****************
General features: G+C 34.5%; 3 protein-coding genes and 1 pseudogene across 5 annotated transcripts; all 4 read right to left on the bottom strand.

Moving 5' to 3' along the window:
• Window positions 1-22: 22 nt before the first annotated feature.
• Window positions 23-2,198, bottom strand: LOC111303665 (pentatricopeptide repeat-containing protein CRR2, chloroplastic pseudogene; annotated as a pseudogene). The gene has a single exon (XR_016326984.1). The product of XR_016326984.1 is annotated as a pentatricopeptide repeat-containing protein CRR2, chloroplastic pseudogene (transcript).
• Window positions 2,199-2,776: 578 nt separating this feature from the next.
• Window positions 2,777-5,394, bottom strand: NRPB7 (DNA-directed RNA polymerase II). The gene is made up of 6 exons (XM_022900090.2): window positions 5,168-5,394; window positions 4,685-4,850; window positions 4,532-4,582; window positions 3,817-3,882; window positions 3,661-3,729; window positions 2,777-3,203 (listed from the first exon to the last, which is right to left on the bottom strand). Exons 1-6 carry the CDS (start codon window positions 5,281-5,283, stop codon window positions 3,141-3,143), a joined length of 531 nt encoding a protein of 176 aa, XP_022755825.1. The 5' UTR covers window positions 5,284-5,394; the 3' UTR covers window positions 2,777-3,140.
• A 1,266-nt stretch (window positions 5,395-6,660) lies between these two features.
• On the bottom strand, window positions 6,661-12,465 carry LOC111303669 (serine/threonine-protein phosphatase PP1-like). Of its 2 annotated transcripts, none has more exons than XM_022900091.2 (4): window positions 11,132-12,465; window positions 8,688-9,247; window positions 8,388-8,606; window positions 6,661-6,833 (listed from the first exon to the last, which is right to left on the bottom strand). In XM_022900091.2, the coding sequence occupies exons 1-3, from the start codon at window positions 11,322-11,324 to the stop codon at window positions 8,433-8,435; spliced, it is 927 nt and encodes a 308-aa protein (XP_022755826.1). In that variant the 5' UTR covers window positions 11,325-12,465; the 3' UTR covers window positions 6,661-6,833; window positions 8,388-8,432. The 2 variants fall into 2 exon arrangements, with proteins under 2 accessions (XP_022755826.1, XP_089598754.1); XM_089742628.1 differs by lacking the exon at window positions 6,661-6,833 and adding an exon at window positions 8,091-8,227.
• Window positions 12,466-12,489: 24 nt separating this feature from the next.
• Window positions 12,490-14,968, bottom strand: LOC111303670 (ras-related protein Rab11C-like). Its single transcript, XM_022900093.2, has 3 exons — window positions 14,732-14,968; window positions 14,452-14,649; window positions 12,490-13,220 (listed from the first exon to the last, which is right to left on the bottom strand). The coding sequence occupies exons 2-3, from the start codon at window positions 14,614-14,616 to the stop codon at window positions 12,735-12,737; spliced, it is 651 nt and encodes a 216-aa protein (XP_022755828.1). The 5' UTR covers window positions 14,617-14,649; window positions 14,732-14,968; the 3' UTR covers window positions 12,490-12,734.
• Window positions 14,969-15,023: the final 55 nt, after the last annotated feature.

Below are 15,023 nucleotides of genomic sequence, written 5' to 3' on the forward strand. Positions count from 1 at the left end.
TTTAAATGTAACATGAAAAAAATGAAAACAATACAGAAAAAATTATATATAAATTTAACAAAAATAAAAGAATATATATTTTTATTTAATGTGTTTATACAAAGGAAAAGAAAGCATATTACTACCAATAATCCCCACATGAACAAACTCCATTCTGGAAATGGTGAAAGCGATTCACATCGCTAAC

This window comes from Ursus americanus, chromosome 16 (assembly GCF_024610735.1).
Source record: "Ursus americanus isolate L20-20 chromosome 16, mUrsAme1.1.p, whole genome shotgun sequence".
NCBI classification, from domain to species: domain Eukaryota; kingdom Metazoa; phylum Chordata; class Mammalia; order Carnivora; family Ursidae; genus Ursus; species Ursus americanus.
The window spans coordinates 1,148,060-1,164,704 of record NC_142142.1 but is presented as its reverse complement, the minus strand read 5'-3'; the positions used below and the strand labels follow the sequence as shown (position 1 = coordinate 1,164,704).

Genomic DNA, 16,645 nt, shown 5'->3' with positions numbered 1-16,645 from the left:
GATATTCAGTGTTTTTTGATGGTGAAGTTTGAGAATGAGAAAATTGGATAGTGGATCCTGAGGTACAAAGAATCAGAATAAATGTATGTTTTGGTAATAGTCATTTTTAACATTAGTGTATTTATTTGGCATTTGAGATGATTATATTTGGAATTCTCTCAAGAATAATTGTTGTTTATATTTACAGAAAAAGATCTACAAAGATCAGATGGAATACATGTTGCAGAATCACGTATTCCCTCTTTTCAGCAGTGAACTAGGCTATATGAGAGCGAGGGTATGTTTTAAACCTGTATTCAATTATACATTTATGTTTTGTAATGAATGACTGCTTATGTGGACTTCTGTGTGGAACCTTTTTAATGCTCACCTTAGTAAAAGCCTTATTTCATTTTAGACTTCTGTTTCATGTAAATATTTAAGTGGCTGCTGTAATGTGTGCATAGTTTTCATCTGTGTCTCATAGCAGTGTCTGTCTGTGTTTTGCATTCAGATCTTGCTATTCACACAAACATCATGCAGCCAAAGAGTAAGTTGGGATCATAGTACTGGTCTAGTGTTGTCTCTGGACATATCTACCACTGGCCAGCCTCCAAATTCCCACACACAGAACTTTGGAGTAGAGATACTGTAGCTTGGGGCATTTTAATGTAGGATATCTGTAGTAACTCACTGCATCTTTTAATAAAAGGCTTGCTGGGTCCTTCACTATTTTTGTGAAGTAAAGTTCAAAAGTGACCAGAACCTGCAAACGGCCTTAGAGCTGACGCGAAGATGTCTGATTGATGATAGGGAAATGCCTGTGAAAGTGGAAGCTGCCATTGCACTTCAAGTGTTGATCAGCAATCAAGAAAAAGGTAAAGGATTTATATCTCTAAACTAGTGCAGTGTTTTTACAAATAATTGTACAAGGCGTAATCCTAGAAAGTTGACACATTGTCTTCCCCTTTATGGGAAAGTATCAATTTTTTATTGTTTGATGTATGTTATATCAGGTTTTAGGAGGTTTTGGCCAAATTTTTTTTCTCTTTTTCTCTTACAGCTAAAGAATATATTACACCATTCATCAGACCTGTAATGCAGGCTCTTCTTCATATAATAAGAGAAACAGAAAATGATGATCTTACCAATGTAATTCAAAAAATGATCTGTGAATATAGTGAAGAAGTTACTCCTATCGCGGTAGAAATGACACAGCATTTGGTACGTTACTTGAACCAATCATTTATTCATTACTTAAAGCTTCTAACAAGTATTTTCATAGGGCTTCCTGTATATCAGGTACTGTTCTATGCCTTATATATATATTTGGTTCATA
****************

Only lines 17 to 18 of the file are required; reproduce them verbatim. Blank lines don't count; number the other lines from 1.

The window spans coordinates 1,148,060-1,164,704 of record NC_142142.1 but is presented as its reverse complement, the minus strand read 5'-3'; the positions used below and the strand labels follow the sequence as shown (position 1 = coordinate 1,164,704).

Genomic DNA, 16,645 nt, shown 5'->3' with positions numbered 1-16,645 from the left: